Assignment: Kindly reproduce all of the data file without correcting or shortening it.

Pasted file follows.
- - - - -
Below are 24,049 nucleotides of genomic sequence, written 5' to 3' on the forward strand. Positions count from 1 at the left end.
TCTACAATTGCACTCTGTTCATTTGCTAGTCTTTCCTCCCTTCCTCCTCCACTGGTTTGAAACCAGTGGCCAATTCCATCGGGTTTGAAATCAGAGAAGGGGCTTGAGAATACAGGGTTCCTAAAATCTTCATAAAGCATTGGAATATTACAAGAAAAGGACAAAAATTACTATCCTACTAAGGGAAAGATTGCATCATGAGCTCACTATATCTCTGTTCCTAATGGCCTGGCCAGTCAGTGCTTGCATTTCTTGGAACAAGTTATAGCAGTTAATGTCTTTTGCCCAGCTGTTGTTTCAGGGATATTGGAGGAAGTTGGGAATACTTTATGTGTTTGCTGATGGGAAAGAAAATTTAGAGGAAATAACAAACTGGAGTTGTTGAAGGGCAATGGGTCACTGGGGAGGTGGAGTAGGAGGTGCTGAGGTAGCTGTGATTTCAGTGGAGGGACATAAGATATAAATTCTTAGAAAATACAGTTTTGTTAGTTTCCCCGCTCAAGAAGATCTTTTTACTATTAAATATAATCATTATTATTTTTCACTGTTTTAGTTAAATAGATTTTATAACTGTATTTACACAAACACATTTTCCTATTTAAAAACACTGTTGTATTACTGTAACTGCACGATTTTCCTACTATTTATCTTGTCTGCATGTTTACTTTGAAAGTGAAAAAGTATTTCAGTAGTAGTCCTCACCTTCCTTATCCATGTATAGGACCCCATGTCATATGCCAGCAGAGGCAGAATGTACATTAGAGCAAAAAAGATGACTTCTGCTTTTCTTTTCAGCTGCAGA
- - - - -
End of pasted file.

Below are 24,049 nucleotides of genomic sequence, written 5' to 3' on the forward strand. Positions count from 1 at the left end.
TCTACAATTGCACTCTGTTCATTTGCTAGTCTTTCCTCCCTTCCTCCTCCACTGGTTTGAAACCAGTGGCCAATTCCATCGGGTTTGAAATCAGAGAAGGGGCTTGAGAATACAGGGTTCCTAAAATCTTCATAAAGCATTGGAATATTACAAGAAAAGGACAAAAATTACTATCCTACTAAGGGAAAGATTGCATCATGAGCTCACTATATCTCTGTTCCTAATGGCCTGGCCAGTCAGTGCTTGCATTTCTTGGAACAAGTTATAGCAGTTAATGTCTTTTGCCCAGCTGTTGTTTCAGGGATATTGGAGGAAGTTGGGAATACTTTATGTGTTTGCTGATGGGAAAGAAAATTTAGAGGAAATAACAAACTGGAGTTGTTGAAGGGCAATGGGTCACTGGGGAGGTGGAGTAGGAGGTGCTGAGGTAGCTGTGATTTCAGTGGAGGGACATAAGATATAAATTCTTAGAAAATACAGTTTTGTTAGTTTCCCCGCTCAAGAAGATCTTTTTACTATTAAATATAATCATTATTATTTTTCACTGTTTTAGTTAAATAGATTTTATAACTGTATTTACACAAACACATTTTCCTATTTAAAAACACTGTTGTATTACTGTAACTGCACGATTTTCCTACTATTTATCTTGTCTGCATGTTTACTTTGAAAGTGAAAAAGTATTTCAGTAGTAGTCCTCACCTTCCTTATCCATGTATAGGACCCCATGTCATATGCCAGCAGAGGCAGAATGTACATTAGAGCAAAAAAGATGACTTCTGCTTTTCTTTTCAGCTGCAGA